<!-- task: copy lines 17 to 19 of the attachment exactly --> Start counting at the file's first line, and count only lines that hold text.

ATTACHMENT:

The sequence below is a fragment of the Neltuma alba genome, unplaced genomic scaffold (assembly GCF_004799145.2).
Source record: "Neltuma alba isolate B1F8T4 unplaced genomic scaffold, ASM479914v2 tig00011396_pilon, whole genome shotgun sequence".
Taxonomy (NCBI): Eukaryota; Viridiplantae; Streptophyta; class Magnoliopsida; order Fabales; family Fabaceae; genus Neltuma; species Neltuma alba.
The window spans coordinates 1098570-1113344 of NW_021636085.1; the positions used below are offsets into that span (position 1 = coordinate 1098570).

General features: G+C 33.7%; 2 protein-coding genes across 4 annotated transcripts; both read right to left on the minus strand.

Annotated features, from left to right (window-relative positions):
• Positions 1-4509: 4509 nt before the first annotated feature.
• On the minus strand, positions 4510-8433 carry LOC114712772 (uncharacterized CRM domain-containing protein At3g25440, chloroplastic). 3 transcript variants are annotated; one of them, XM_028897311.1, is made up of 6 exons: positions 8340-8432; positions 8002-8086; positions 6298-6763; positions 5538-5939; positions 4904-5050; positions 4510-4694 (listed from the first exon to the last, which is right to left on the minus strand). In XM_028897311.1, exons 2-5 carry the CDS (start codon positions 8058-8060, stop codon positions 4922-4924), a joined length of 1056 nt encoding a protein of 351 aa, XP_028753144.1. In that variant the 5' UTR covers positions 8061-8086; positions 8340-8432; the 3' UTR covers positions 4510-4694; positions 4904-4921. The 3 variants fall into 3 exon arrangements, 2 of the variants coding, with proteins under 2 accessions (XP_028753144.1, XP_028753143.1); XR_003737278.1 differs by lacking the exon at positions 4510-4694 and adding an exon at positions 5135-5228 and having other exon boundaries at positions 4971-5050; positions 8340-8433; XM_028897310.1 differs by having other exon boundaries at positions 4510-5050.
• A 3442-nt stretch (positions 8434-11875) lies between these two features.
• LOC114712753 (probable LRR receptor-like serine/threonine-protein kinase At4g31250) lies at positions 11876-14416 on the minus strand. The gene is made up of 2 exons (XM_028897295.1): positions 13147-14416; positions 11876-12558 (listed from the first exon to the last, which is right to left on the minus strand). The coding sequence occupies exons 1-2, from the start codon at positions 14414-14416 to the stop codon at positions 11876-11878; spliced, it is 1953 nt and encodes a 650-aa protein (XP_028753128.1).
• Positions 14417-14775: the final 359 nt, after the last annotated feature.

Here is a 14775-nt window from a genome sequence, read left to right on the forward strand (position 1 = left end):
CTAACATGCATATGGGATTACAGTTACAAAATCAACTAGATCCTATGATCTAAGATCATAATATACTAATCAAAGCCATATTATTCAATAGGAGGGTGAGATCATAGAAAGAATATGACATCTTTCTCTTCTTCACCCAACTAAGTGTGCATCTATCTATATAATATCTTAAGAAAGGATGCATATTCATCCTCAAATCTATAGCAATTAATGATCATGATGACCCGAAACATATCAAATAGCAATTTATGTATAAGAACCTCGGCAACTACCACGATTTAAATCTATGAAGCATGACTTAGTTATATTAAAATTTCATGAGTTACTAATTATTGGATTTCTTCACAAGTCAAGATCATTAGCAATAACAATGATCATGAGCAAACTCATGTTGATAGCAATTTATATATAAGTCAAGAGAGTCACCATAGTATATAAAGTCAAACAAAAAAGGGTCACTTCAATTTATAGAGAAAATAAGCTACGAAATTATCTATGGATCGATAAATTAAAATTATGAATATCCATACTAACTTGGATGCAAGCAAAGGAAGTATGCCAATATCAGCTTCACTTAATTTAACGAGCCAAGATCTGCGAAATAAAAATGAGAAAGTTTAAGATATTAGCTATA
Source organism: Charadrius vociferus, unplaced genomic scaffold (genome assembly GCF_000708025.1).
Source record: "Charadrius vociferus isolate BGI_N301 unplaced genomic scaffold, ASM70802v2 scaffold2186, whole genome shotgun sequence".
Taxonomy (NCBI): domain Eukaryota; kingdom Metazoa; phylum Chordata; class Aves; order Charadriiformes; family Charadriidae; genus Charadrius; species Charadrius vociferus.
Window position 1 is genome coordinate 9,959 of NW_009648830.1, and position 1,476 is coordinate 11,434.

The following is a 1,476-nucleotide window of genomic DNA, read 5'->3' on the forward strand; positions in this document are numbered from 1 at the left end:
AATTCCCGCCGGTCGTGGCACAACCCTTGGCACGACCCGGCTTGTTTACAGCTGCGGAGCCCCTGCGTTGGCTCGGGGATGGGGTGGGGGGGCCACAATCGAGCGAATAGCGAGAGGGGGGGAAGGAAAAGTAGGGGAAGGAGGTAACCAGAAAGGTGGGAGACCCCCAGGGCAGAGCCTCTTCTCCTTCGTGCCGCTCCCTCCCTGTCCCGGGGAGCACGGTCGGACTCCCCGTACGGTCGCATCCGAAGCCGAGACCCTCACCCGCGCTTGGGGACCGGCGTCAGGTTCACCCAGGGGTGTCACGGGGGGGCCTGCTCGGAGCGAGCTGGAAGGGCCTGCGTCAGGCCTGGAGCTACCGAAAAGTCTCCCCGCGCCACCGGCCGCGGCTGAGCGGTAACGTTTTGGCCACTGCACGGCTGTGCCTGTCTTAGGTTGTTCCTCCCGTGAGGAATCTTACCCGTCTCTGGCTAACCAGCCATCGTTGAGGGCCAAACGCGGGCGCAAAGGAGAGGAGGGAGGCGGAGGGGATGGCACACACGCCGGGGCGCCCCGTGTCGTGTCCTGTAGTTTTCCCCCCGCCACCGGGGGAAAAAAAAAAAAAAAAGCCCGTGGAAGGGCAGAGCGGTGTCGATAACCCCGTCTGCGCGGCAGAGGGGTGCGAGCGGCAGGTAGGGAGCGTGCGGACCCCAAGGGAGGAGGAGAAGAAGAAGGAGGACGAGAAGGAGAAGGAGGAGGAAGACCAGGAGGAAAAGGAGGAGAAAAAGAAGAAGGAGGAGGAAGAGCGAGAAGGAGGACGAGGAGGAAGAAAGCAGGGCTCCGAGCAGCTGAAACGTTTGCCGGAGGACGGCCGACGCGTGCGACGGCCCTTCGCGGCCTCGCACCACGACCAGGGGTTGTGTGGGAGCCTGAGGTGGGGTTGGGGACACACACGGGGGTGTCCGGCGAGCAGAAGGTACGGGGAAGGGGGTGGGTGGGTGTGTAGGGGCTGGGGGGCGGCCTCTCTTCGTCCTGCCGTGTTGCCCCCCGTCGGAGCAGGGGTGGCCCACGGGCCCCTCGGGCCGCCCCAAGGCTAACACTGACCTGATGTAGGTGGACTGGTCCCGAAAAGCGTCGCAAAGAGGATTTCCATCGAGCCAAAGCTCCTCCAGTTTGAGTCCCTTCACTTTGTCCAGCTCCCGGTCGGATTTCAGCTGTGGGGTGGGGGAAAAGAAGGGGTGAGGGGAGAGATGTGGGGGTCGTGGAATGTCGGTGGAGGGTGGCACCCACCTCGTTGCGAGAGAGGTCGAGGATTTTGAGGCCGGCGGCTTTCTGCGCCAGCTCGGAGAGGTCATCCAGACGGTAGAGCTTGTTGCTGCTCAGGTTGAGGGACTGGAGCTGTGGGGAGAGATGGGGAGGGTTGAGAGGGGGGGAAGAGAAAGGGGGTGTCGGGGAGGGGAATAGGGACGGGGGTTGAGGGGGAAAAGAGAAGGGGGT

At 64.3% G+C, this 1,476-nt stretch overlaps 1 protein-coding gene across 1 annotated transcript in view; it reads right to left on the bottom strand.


Window position 1 is genome coordinate 9,959 of NW_009648830.1, and position 1,476 is coordinate 11,434.

The following is a 1,476-nucleotide window of genomic DNA, read 5'->3' on the forward strand; positions in this document are numbered from 1 at the left end:
AATTCCCGCCGGTCGTGGCACAACCCTTGGCACGACCCGGCTTGTTTACAGCTGCGGAGCCCCTGCGTTGGCTCGGGGATGGGGTGGGGGGGCCACAATCGAGCGAATAGCGAGAGGGGGGGAAGGAAAAGTAGGGGAAGGAGGTAACCAGAAAGGTGGGAGACCCCCAGGGCAGAGCCTCTTCTCCTTCGTGCCGCTCCCTCCCTGTCCCGGGGAGCACGGTCGGACTCCCCGTACGGTCGCATCCGAAGCCGAGACCCTCACCCGCGCTTGGGGACCGGCGTCAGGTTCACCCAGGGGTGTCACGGGGGGGCCTGCTCGGAGCGAGCTGGAAGGGCCTGCGTCAGGCCTGGAGCTACCGAAAAGTCTCCCCGCGCCACCGGCCGCGGCTGAGCGGTAACGTTTTGGCCACTGCACGGCTGTGCCTGTCTTAGGTTGTTCCTCCCGTGAGGAATCTTACCCGTCTCTGGCTAACCAGCCATCGTTGAGGGCCAAACGCGGGCGCAAAGGAGAGGAGGGAGGCGGAGGGGATGGCACACACGCCGGGGCGCCCCGTGTCGTGTCCTGTAGTTTTCCCCCCGCCACCGGGGGAAAAAAAAAAAAAAAAGCCCGTGGAAGGGCAGAGCGGTGTCGATAACCCCGTCTGCGCGGCAGAGGGGTGCGAGCGGCAGGTAGGGAGCGTGCGGACCCCAAGGGAGGAGGAGAAGAAGAAGGAGGACGAGAAGGAGAAGGAGGAGGAAGACCAGGAGGAAAAGGAGGAGAAAAAGAAGAAGGAGGAGGAAGAGCGAGAAGGAGGACGAGGAGGAAGAAAGCAGGGCTCCGAGCAGCTGAAACGTTTGCCGGAGGACGGCCGACGCGTGCGACGGCCCTTCGCGGCCTCGCACCACGACCAGGGGTTGTGTGGGAGCCTGAGGTGGGGTTGGGGACACACACGGGGGTGTCCGGCGAGCAGAAGGTACGGGGAAGGGGGTGGGTGGGTGTGTAGGGGCTGGGGGGCGGCCTCTCTTCGTCCTGCCGTGTTGCCCCCCGTCGGAGCAGGGGTGGCCCACGGGCCCCTCGGGCCGCCCCAAGGCTAACACTGACCTGATGTAGGTGGACTGGTCCCGAAAAGCGTCGCAAAGAGGATTTCCATCGAGCCAAAGCTCCTCCAGTTTGAGTCCCTTCACTTTGTCCAGCTCCCGGTCGGATTTCAGCTGTGGGGTGGGGGAAAAGAAGGGGTGAGGGGAGAGATGTGGGGGTCGTGGAATGTCGGTGGAGGGTGGCACCCACCTCGTTGCGAGAGAGGTCGAGGATTTTGAGGCCGGCGGCTTTCTGCGCCAGCTCGGAGAGGTCATCCAGACGGTAGAGCTTGTTGCTGCTCAGGTTGAGGGACTGGAGCTGTGGGGAGAGATGGGGAGGGTTGAGAGGGGGGGAAGAGAAAGGGGGTGTCGGGGAGGGGAATAGGGACGGGGGTTGAGGGGGAAAAGAGAAGGGGGT